Which brings us to this week’s news that Canada has been allowed provisional entry into the Trans-Pacific Partnership (TPP) negotiations – a trade deal much bigger in scale than NAFTA. Along with the United States, Mexico and eight other Pacific countries, the economic partnership would cover a region of 658-million people with a combined GDP of more than $20-trillion. You’ll be hearing those figures a lot in coming months.
And that may be about all.
In fact, negotiations have been going on for more than two years. Canada and Mexico are late entrants. Until now, there has been little information released about what the talks entail. Secrecy has been the trademark of the discussions and will no doubt continue to be.
There has, however, been one leak: a chapter of the proposed agreement involving investment. The Washington, D.C.-based watchdog group Public Citizen has been able to verify the text as authentic.
Noteworthy in the draft is the concern that the negotiations are occurring without any oversight by the media or elected officials. This takes on a more troubling hue when you consider that the document indicates negotiators have already agreed on some fairly controversial measures, in particular ones around the rights and privileges of foreign corporations.
According to Public Citizen, the trade deal would limit the extent to which signatory countries could regulate foreign firms operating within their boundaries, effectively giving them greater freedoms than domestic firms.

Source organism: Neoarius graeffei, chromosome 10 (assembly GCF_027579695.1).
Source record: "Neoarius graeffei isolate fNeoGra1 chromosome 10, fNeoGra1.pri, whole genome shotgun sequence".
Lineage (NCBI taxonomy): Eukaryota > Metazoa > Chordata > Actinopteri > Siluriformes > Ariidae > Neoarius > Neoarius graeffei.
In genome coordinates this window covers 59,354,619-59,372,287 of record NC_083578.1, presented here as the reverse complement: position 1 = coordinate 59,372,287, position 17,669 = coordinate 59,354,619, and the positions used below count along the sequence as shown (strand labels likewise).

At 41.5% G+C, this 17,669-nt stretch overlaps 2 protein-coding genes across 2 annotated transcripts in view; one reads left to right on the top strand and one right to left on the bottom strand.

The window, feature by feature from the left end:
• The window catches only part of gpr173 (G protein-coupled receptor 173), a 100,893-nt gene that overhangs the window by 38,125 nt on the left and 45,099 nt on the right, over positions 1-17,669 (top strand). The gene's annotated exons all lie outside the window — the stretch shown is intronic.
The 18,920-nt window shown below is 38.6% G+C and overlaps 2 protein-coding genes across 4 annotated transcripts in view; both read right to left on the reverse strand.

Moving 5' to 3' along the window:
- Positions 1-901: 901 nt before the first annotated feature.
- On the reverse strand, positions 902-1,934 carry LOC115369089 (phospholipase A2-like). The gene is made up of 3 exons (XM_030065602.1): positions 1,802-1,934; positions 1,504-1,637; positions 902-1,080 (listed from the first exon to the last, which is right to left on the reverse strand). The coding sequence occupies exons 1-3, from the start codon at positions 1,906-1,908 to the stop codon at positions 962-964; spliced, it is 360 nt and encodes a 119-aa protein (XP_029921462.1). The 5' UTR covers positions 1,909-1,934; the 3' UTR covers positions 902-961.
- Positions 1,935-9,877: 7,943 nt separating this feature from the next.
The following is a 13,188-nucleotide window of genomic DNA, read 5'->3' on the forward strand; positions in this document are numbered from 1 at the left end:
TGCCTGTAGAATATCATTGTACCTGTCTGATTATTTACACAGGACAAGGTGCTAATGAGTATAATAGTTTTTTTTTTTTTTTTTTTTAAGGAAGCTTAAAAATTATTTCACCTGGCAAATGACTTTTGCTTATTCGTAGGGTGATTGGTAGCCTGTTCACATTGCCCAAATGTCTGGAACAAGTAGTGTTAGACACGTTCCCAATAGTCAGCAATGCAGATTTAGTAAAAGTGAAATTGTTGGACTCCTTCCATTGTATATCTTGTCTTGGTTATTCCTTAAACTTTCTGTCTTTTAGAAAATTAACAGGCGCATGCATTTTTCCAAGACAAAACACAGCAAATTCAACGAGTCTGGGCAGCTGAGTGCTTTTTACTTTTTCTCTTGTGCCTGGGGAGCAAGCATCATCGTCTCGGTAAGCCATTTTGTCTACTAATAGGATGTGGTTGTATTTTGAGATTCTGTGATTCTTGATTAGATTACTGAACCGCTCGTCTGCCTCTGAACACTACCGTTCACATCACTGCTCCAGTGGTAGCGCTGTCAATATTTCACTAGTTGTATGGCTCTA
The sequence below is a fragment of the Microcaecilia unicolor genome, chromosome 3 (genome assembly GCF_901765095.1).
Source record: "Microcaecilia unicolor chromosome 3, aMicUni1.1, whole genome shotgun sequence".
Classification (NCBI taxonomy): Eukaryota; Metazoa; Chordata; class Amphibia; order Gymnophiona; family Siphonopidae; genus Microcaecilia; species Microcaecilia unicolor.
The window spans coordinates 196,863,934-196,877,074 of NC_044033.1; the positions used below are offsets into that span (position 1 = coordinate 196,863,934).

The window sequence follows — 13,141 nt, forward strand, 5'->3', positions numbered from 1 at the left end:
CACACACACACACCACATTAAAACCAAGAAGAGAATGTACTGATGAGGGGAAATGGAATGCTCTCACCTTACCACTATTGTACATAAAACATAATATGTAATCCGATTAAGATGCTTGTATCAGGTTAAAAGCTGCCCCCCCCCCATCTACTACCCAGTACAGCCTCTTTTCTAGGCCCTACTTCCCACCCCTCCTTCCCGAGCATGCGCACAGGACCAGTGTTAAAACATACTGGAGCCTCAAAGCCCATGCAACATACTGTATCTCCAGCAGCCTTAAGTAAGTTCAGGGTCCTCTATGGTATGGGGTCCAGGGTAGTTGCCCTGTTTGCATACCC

It also reveals that all of the countries except Australia have agreed to terms around the operation of foreign tribunals, which would arbitrate disputes. The tribunals would be staffed by private-sector lawyers who would rotate between acting as judges and acting as advocates for the investors who might be suing a particular government over a TPP-related matter. Talk about a potential conflict of interest.
And these are just a few of the more contentious issues discussed in the leaked draft. There are others. Lots of them. And remember, this is just one chapter of what we can only assume are several.
Of course, this doesn’t make any proposed deal bad. There’s little question that such a pact has tremendous upside for Canada. If Japan joins the negotiations – and China and India down the road – the potential of this Pacific partnership becomes even greater.
But the clandestine nature of the talks is concerning. As are reports that Canada and Mexico – as part of the terms of their prospective entry into the club this week – were told they could not reopen any parts of the deal that had already been agreed upon by the original nine member countries. And that we might have abided to that stipulation without even seeing the existing draft document. (Although that seems beyond belief.)
Prime Minister Stephen Harper says Canada has not agreed to any specific measures. But we can only guess what that means. Just as we can only guess what such a trade agreement would ultimately do to the business life of this country and everything that flows from it.
Back in the day, the thought of that would have caused a real commotion in this country. Maybe no longer.